• Rail size may vary depending system capacity.
  • Attachment options: J Bolts, Weld on and Bolt on Clips.
 
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End Trucks

End Trucks ride on the runway rail and move the bridge crane. There are two main designs:

Fixed Axle
  • A fixed axle has an exposed gear on the wheel.
  • Requires maintenance to keep the exposed gear lubricated.
  • Fixed axle end trucks are class C Duty cycle.
 
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Rotating Axle
  • A rotating axle’s wheel is directly driven by the motor through a gear box.
  • Requires less maintenance.
  • Rotating axle end trucks are class D duty cycle.
  • Minimum of 10,000 hours of wheel bearing life.
 
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Electrification Types

The vast majority of hoists and cranes are powered by electricity. Electrification components of hoist and crane systems are relatively simple in application. There are two circuits in most hoist electrification systems: Power and Control. The power circuit provides the energy to lift loads and run other motors. The control circuitry activates the devices that turn the main motors on and off. The control circuit operates at lower voltage and current than the power or primary circuit.


Rigid Bar

Uses:

  • Any length
  • Moderate to Expensive
  • Can handle multiple hoists
  • Can negotiate curves.

Potential Concerns:

  • Voltage drop on long runs
  • Requires hangers every five (5) feet
  • Collectors & bar require replacement over time
 
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Festoon

Uses:

  • Medium length (under 100’)
  • Moderately expensive
  • Very little maintenance

Potential Concerns:

  • Long runs put stress on cable
  • Large cable requires heavy duty track and trolleys
  • Can handle two hoists maximum on one track
  • Requires hangers every five (5) feet
 
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Cable Reel

Uses:

  • Short length (under 50’)
  • Relatively inexpensive
  • Only a reel hangar is required.

Potential Concerns:

  • Limited on length
  • Cable sag
  • Reel spring can pull manual trolleys
  • Must have slip ring for 360 degree rotation.
 
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Controls and Variable Frequency Drives (VFD's)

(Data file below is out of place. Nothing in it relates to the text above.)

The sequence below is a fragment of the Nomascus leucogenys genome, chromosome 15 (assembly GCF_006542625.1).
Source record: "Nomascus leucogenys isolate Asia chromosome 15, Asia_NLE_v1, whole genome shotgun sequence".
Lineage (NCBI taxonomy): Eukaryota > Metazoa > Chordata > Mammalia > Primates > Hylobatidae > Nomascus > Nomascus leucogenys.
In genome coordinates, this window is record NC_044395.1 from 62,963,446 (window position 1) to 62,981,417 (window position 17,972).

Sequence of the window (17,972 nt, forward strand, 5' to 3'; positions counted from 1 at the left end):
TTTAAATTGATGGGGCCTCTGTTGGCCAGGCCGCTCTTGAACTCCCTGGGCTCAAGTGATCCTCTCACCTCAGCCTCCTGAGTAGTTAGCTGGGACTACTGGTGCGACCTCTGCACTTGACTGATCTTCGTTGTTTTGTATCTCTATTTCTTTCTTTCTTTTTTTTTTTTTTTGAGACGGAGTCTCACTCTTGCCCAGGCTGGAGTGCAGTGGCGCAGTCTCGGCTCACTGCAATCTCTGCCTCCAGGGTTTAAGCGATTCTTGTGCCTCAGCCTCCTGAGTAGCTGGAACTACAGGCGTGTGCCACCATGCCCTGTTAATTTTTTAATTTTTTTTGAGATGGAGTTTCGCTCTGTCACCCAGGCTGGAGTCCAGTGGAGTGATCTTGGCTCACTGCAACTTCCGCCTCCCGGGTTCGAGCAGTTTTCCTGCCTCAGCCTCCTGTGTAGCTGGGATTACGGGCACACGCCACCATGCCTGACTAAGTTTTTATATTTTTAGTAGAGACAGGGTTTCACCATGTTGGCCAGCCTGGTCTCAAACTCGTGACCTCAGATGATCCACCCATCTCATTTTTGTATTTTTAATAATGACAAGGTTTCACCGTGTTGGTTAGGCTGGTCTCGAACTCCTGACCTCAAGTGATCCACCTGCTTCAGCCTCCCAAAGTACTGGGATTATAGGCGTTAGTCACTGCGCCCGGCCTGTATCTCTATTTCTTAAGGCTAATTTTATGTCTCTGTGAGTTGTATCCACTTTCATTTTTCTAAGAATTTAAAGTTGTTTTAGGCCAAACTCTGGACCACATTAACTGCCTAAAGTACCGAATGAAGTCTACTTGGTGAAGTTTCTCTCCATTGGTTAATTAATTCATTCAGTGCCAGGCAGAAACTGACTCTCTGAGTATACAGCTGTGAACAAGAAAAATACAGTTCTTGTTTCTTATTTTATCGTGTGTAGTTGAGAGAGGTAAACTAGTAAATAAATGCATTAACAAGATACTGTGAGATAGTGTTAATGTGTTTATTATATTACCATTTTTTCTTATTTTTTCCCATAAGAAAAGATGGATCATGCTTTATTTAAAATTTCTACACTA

Pendant Control Stations

Ace|Gaffey offers a large variety of pendant stations. 2, 4, 6, 8, 10 and 12 button pendant stations are in stock and usually ship the same day. Pendant Control Stations can be wired into the hoist, trolley or bridge. They are an economical solution for operating a crane, but most customers prefer a Radio Remote Control system for crane operator safety reasons. Pendant Control Stations can be installed on a crane system as a secondary control option, when a Radio Remote Control is installed.

 
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Radio Remote Controls

Ace|Gaffey offers and stocks a variety of Radio (wireless) Controls. Radio Remote controls should always be considered, because they allow the operator freedom from the load. A Radio Remote Control system is 2 transmitters, 1 charger unit and a receiver unit. An audible or visual warning device must be installed on a traveling bridge crane, if a Radio Remote crane control system is installed. The reliability of Radio Remote Controls has increased over the years and the cost associated has decreased.

 
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Variable Frequency Drives

A Variable Frequency Drive (VFD) system controls the rotational speed of an alternating current electric motor. VFD’s enable the crane operator to better control the load with softer starts and programmable controlled acceleration and deceleration. A VFD allows the operator to perform precision placement and lifting of the load.

 
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Powered Hoists - Chain

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Suspensions

Hook, Push or Motor Driven Trolley

Standard Options

Lift Changes, Lift (Trolley) Speed, Two Speed Control, Voltage, Chain Container, Beam Size for Trolleys.

Custom Options - Mechanical

Epoxy Paint, Spark Resistance, Corrosion Resistance, Weatherproofing, Food Grade Lubrication, Mechanical Overload Protection, Stainless Steel Chain, Stainless Steel or Bronze Trolley Wheels, Trolley Safety Lugs (Drop Stops), Curved Track Operation.

Custom Options - Electrical

Explosion Proof, Special Control Enclosures, Mainline Disconnect, Branch Circuit Fusing, Thermal Overload Relays.

Powered Hoists - Wire Rope

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Suspension Type

Trolley Only - Push, Hand Geared or Motor Driven

Standard Options

Lift Changes - Different Drum Sizes, Lift (Trolley) Speed, Two Speed Control, Voltage, Beam Size for Trolleys.

Custom Options - Mechanical

Curved Track Operation, Epoxy Paint, Spark Resistance, Corrosion Resistance, Weatherproofing, Food Grade Lubrication, Mechanical Overload Protection, Stainless Steel Wire Rope, Stainless Steel Trolley Wheels, Trolley Safety Lugs (Drop Stops).

Custom Options - Electrical